By contrast, people in Babylon see the Church not as an institution but as a tight-knit community, a family in the midst of a culture that has largely ceased being Christian in any meaningful sense of the term. People in Babylon don’t particularly care about denominational differences or being religious. What is important is being spiritual and authentic in the midst of a godless culture. In such a context, the Church is best to collaborate with other, non-Christian groups. Preaching and evangelism don’t assume that most or even many people will appreciate biblical authority or recognize biblical language. Instead, preaching is indirect and reflective while evangelism adopts the form of an authentic life rather than an explanation of the “Roman Road.” The church in Babylon must learn to stop being judgmental and instead live at peace with everyone.
Individuals in Jerusalem tend to be more culturally isolated and traditional. Most relationships in Jerusalem are somewhat homogeneous. Friendships are largely among fellow-church people and religion is a multi-generational legacy. In Jerusalem, the individual call is to holiness and personal obligation. In Jerusalem, faith is very much in the public eye. And certain behaviors are assumed either in their practice (like tithing) or their prohibition (like drinking alcohol) in Jerusalem. Jerusalem lives by the Law.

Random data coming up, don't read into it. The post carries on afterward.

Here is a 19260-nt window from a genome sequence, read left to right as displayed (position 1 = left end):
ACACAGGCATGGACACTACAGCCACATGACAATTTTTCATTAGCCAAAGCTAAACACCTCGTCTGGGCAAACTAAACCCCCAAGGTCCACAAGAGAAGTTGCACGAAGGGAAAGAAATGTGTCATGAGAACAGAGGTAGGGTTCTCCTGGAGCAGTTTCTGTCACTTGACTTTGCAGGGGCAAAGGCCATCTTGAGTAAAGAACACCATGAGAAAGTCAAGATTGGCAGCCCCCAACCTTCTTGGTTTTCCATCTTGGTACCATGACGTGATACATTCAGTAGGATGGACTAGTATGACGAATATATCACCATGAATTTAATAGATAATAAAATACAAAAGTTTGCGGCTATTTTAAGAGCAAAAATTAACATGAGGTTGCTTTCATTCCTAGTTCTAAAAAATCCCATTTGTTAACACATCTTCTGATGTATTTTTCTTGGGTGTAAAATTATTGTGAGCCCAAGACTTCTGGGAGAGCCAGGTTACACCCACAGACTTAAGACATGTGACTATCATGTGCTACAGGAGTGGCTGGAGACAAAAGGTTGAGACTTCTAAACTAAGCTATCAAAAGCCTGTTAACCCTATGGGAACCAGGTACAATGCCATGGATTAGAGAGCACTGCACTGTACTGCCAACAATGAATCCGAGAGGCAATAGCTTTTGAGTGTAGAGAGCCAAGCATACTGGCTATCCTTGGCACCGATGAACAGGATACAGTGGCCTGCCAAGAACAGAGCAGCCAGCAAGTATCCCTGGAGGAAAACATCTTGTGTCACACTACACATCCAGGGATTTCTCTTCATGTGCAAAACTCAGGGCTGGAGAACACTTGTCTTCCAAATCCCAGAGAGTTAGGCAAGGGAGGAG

By contrast, individuals in Babylon are more culturally engaged in both consumption (movies, music, television, etc.) and in relationships (especially through social media). Those in Babylon tend to be more progressive in nature (dispositionally, not necessarily politically). People living in Babylon are very much aware of their cultural minority status. They know more pagans than Christians. They are “in the know” culturally, but they also feel more alienated because of this knowledge. Faith is not necessarily public and bold. In fact, the average Babylon-dweller feels uncomfortable with such a religious expression. The personal call in Babylon is survival and faithfulness. Babylon lives by the prophets (especially the weird ones). Certain behaviors are no longer assumed by those living in Babylon. If a person in Babylon chooses not to drink or to give a tithe it is the by-product of personal conviction and not obligation.
So, with all of that in mind, some results from my outrageously non-scientific survey: